What might architects learn from neuroscience that would help in designing better nursing homes and other facilities for the aging, particularly people with Alzheimer’s disease? When the brain is impaired, the environment can make it easier or harder to find one’s way, remember habits such as how to get dressed, interact socially, eat enough to be nourished, and even to walk safely outside. Coupled with existing knowledge about the brain, answers to research questions identified by participants in a recent interdisciplinary workshop should one day guide the design of facilities that will improve life for people with Alzheimer’s and perhaps for all of us as we age.
In Elegy for Iris, John Bayley’s poignant memoir chronicling life with his wife, Iris Murdoch, as she struggled with Alzheimer’s disease, the author writes, “Alzheimer’s is, in fact, like an insidious fog, barely noticeable until everything around has disappeared. After that, it is no longer possible to believe that a world outside the fog exists.”
Alzheimer’s disease, a progressive and irreversible neurodegenerative brain disorder, currently affects more than five million Americans. The disease causes formation of plaques in the brain’s cortex, and leads to degeneration of neurons, a reduction in key neurotransmitters such as acetylcholine, serotonin, and norepinephrine, and a loss of synaptic activity—the means by which neurons communicate. This brain atrophy causes symptoms that begin with simple memory loss and gradually advance to widespread, persistent cognitive impairment that may include problems with critical reasoning and sensory perception, general confusion, and social withdrawal. Because of this overwhelming loss of function, people with the disease will eventually need round-the-clock care, often provided by nursing homes or assisted-living facilities. Even the best of these facilities, however, can be a tremendous adjustment for people struggling with the disease, as well as for their families.
But what if we could create assisted-living spaces for people with Alzheimer’s that could make life easier despite the “insidious fog”? What if, by bringing together knowledge of architectural design and knowledge of what goes on inside the brain of the person with Alzheimer’s, we could design buildings and interiors that will help people stay more capable over longer stretches of time, remember the outside world, and successfully interact with it? Furthermore, what kind of brain research is needed as a basis for creating facilities that will make the adjustment from home to a care facility less stressful for the patient? To begin asking the questions that could jump-start this process, the Academy of Neuroscience for Architecture (ANFA) held an interdisciplinary workshop, “Neuroscience of Facilities for the Aging and People with Alzheimer’s” in late November 2006. (To read more about ANFA, see “Architecture with the Brain in Mind.”)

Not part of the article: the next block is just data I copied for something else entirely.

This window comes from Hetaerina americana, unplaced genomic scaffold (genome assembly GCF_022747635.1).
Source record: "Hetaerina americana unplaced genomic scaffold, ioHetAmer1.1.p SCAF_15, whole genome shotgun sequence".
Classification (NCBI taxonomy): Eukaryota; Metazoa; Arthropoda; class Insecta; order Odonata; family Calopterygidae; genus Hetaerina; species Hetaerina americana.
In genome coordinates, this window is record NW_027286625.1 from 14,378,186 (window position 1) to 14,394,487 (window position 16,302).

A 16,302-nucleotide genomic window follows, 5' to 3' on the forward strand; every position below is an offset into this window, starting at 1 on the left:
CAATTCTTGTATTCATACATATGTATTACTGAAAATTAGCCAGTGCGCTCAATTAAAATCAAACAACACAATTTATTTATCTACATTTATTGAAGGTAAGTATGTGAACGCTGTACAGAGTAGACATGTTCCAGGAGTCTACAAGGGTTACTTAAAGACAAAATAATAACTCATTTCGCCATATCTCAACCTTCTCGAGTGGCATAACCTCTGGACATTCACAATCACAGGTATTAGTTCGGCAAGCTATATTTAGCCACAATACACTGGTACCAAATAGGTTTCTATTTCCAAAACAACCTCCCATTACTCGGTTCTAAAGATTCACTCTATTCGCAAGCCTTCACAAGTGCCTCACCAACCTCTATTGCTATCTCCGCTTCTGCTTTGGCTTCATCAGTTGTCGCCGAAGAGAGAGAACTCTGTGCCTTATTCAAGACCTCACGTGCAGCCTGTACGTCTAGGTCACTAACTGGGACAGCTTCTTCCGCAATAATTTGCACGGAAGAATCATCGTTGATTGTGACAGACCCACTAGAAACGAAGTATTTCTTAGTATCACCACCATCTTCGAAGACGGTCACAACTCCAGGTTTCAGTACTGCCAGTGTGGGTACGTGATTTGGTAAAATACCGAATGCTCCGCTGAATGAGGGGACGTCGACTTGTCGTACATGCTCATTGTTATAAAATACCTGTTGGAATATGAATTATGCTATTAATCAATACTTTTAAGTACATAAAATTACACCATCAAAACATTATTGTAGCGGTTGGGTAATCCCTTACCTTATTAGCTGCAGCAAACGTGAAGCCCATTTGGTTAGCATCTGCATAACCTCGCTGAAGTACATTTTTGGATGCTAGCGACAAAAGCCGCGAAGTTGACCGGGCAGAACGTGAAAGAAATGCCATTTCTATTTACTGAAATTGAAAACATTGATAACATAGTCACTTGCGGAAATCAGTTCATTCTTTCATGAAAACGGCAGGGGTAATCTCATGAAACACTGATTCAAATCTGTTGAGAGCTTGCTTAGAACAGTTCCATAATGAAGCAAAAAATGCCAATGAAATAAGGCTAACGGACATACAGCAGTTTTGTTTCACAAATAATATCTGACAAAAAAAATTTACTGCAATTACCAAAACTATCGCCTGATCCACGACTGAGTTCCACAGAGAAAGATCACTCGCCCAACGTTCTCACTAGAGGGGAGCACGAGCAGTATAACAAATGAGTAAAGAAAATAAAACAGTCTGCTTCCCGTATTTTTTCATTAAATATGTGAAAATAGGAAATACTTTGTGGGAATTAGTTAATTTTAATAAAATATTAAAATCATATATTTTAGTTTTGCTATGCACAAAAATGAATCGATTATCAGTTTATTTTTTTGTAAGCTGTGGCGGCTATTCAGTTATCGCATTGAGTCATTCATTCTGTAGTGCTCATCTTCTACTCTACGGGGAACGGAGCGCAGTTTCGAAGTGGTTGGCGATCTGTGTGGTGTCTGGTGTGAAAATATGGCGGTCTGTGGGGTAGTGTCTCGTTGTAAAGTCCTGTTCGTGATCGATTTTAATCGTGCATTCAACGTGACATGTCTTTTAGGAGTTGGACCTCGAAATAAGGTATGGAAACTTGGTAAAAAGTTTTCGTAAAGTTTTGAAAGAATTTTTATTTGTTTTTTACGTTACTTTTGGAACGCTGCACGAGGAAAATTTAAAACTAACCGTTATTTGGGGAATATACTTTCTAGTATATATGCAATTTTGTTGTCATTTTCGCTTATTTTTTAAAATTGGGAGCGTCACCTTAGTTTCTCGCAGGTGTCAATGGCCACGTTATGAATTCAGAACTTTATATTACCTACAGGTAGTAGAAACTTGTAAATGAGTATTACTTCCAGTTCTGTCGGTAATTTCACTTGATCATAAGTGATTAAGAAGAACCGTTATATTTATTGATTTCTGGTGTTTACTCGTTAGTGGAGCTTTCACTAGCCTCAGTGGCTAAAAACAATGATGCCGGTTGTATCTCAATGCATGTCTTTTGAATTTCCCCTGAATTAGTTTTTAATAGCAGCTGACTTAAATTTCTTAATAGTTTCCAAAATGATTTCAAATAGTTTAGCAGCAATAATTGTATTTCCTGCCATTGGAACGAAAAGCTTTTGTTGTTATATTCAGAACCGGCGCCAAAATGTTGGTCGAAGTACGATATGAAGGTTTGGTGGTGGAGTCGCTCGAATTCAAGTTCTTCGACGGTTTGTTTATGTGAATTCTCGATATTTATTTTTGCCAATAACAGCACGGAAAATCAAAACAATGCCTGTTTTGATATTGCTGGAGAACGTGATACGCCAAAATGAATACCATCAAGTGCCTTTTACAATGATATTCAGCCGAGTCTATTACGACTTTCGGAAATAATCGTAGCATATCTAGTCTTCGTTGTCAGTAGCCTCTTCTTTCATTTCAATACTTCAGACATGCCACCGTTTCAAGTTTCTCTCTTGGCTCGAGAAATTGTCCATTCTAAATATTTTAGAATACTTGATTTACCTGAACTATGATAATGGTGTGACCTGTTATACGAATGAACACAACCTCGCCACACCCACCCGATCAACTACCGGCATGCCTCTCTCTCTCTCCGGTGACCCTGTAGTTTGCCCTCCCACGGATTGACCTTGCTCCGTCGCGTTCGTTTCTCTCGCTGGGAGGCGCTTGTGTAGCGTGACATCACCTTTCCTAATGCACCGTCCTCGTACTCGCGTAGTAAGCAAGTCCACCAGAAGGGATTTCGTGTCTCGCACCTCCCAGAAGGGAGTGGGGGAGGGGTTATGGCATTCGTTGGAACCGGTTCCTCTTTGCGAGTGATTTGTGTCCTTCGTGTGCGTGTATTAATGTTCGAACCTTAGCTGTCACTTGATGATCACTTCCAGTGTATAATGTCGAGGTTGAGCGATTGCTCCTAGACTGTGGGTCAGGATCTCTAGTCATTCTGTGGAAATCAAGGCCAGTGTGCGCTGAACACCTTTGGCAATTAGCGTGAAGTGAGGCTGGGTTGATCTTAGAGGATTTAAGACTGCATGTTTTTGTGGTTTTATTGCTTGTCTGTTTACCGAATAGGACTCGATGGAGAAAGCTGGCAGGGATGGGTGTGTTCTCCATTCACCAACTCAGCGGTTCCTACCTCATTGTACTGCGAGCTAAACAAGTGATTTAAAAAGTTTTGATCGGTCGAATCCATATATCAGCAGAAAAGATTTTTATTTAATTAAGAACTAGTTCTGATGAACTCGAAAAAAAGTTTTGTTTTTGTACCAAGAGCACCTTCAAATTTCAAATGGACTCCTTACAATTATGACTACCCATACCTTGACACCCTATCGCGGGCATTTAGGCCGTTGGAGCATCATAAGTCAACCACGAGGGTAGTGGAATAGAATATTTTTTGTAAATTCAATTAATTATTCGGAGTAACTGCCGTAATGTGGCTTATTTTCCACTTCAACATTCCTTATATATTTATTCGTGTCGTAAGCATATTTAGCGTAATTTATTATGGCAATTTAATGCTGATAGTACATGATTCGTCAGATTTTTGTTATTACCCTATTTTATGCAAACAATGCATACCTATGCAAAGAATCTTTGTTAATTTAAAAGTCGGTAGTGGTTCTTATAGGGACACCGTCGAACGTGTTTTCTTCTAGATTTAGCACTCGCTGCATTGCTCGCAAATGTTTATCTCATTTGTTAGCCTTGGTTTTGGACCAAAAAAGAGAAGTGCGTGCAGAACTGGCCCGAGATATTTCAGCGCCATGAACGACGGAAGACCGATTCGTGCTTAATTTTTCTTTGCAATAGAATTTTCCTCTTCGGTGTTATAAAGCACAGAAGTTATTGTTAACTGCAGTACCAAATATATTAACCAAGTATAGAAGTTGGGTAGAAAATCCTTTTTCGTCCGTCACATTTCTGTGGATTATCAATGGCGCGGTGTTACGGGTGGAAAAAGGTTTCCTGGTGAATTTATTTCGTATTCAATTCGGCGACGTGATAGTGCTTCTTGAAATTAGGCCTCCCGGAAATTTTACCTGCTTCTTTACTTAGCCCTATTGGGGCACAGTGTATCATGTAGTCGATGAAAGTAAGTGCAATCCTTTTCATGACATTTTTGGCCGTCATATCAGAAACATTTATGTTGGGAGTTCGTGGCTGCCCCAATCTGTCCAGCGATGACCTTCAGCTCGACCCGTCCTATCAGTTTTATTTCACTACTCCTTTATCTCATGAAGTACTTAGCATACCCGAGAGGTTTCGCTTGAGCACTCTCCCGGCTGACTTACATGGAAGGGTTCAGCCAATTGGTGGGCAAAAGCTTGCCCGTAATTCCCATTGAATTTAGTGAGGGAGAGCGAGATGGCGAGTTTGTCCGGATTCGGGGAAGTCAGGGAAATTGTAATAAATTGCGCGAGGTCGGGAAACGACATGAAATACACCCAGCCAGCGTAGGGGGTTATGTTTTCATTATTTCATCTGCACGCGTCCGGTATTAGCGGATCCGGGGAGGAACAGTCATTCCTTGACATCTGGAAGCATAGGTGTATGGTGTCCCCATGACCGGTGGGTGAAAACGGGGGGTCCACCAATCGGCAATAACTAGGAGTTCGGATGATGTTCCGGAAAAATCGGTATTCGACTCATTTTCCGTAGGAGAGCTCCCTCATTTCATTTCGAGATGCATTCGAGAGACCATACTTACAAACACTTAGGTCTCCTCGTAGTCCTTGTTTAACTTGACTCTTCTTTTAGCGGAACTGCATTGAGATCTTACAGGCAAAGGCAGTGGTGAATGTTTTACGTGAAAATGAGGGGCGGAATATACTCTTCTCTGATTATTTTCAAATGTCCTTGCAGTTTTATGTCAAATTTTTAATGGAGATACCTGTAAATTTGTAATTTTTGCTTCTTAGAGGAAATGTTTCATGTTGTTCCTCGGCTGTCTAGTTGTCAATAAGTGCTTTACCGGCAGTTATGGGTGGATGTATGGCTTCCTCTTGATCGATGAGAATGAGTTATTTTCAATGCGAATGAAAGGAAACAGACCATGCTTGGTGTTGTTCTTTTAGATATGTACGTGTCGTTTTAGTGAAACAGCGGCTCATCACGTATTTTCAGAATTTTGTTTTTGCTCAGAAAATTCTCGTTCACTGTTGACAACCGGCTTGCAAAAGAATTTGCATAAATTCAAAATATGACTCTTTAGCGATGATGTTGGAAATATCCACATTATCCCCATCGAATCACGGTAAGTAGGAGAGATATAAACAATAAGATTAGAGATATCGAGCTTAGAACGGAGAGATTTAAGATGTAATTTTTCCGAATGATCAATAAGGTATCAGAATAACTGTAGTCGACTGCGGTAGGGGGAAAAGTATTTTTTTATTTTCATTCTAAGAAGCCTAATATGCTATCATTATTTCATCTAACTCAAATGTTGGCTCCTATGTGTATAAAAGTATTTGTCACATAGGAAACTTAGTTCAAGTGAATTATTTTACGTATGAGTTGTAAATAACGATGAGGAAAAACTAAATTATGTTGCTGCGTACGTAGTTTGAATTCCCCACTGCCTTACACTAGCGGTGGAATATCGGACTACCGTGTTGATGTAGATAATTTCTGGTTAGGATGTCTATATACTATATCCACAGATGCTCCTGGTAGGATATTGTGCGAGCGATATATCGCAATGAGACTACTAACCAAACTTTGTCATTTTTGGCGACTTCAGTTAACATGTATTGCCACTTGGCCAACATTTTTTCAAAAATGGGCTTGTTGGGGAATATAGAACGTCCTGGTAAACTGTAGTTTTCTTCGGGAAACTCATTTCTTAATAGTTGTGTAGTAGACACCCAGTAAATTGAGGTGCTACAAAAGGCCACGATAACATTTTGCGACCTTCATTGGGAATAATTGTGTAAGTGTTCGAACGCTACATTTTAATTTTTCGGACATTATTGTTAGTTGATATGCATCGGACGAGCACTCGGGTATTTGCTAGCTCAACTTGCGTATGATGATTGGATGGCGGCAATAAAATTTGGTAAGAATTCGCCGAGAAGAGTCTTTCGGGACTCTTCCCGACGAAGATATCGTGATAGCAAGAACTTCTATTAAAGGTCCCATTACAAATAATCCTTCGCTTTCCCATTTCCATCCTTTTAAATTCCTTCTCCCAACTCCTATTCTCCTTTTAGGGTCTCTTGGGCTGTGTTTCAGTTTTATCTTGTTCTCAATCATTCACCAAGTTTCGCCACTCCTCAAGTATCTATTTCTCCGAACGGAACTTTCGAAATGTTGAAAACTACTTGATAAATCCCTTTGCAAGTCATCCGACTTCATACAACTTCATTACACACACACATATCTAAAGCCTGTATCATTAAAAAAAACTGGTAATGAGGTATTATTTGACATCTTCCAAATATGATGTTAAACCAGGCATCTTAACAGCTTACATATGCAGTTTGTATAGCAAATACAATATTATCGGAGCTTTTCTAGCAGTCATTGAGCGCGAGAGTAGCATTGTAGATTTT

“Right now, not very much knowledge is available in neuroscience that is applicable to the design of facilities for people with Alzheimer’s,” says John P. Eberhard, FAIA, founding president of ANFA. “Ninety-nine percent of research in neuroscience is oriented towards disease and the ramifications of that disease. Practically no one looks at research that could be used to improve the facilities such people live in. We’re trying to encourage that to happen.”
Over three days in Washington, D.C., two dozen prominent neuroscientists, architects, and experts on Alzheimer’s disease and aging came together to discuss how to promote neuroscience research that will eventually have tangible application to designing nursing and assisted-living facilities. In this article, we focus mainly on Alzheimer’s disease, but the lessons learned with this disease can be applied to the aging population as a whole.
“The purpose of the workshop was to create hypotheses that potentially can be tested in neuroscience laboratory conditions and eventually yield results that architects can use in design,” says Eberhard. To that end, participants formed small working groups focused on specific issues, among them physiology and physical ability, memory, sensory perception, and cognitive mapping. Each working group developed a series of hypotheses that, if tested, might have great impact on how architects and designers determine design criteria for assisted-living spaces in the future.